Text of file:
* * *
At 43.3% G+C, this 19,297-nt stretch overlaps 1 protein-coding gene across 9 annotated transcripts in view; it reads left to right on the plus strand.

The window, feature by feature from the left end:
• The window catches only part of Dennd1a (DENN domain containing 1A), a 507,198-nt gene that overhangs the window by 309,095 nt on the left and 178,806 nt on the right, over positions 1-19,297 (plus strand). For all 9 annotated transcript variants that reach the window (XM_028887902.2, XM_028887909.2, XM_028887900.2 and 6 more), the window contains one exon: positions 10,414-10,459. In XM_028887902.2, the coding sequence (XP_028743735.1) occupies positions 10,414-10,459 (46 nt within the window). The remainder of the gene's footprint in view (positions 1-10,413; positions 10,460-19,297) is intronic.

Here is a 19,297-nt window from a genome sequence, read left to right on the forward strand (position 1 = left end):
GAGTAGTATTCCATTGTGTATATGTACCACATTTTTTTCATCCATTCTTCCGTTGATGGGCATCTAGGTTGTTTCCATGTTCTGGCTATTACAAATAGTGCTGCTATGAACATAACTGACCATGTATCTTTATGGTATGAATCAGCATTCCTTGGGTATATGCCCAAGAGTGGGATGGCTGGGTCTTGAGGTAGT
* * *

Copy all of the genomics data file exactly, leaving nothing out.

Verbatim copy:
At 43.3% G+C, this 19,297-nt stretch overlaps 1 protein-coding gene across 9 annotated transcripts in view; it reads left to right on the plus strand.

The window, feature by feature from the left end:
• The window catches only part of Dennd1a (DENN domain containing 1A), a 507,198-nt gene that overhangs the window by 309,095 nt on the left and 178,806 nt on the right, over positions 1-19,297 (plus strand). For all 9 annotated transcript variants that reach the window (XM_028887902.2, XM_028887909.2, XM_028887900.2 and 6 more), the window contains one exon: positions 10,414-10,459. In XM_028887902.2, the coding sequence (XP_028743735.1) occupies positions 10,414-10,459 (46 nt within the window). The remainder of the gene's footprint in view (positions 1-10,413; positions 10,460-19,297) is intronic.

Here is a 19,297-nt window from a genome sequence, read left to right on the forward strand (position 1 = left end):
GAGTAGTATTCCATTGTGTATATGTACCACATTTTTTTCATCCATTCTTCCGTTGATGGGCATCTAGGTTGTTTCCATGTTCTGGCTATTACAAATAGTGCTGCTATGAACATAACTGACCATGTATCTTTATGGTATGAATCAGCATTCCTTGGGTATATGCCCAAGAGTGGGATGGCTGGGTCTTGAGGTAGT